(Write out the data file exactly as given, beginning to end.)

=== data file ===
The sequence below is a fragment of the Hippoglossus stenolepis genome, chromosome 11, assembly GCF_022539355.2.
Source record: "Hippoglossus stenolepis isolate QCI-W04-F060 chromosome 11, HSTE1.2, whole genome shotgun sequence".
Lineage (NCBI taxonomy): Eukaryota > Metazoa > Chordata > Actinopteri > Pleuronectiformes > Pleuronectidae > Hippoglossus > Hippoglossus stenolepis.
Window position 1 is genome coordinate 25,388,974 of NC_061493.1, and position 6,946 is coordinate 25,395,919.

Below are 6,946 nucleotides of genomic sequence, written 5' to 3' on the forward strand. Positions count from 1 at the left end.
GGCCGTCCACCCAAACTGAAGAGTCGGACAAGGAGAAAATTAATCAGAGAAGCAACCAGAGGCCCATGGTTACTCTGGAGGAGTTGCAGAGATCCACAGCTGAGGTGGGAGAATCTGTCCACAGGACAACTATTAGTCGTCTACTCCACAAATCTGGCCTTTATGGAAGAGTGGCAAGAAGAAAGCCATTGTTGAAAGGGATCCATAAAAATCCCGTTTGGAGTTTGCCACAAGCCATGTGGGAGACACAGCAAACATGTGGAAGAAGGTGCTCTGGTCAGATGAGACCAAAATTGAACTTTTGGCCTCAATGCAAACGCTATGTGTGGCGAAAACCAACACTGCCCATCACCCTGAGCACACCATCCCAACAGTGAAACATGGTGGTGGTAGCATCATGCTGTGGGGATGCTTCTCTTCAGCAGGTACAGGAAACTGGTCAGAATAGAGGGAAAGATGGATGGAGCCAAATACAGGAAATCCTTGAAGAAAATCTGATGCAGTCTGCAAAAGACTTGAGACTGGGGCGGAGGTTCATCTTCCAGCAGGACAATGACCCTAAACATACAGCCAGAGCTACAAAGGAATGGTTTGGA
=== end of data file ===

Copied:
The sequence below is a fragment of the Hippoglossus stenolepis genome, chromosome 11, assembly GCF_022539355.2.
Source record: "Hippoglossus stenolepis isolate QCI-W04-F060 chromosome 11, HSTE1.2, whole genome shotgun sequence".
Lineage (NCBI taxonomy): Eukaryota > Metazoa > Chordata > Actinopteri > Pleuronectiformes > Pleuronectidae > Hippoglossus > Hippoglossus stenolepis.
Window position 1 is genome coordinate 25,388,974 of NC_061493.1, and position 6,946 is coordinate 25,395,919.

Below are 6,946 nucleotides of genomic sequence, written 5' to 3' on the forward strand. Positions count from 1 at the left end.
GGCCGTCCACCCAAACTGAAGAGTCGGACAAGGAGAAAATTAATCAGAGAAGCAACCAGAGGCCCATGGTTACTCTGGAGGAGTTGCAGAGATCCACAGCTGAGGTGGGAGAATCTGTCCACAGGACAACTATTAGTCGTCTACTCCACAAATCTGGCCTTTATGGAAGAGTGGCAAGAAGAAAGCCATTGTTGAAAGGGATCCATAAAAATCCCGTTTGGAGTTTGCCACAAGCCATGTGGGAGACACAGCAAACATGTGGAAGAAGGTGCTCTGGTCAGATGAGACCAAAATTGAACTTTTGGCCTCAATGCAAACGCTATGTGTGGCGAAAACCAACACTGCCCATCACCCTGAGCACACCATCCCAACAGTGAAACATGGTGGTGGTAGCATCATGCTGTGGGGATGCTTCTCTTCAGCAGGTACAGGAAACTGGTCAGAATAGAGGGAAAGATGGATGGAGCCAAATACAGGAAATCCTTGAAGAAAATCTGATGCAGTCTGCAAAAGACTTGAGACTGGGGCGGAGGTTCATCTTCCAGCAGGACAATGACCCTAAACATACAGCCAGAGCTACAAAGGAATGGTTTGGA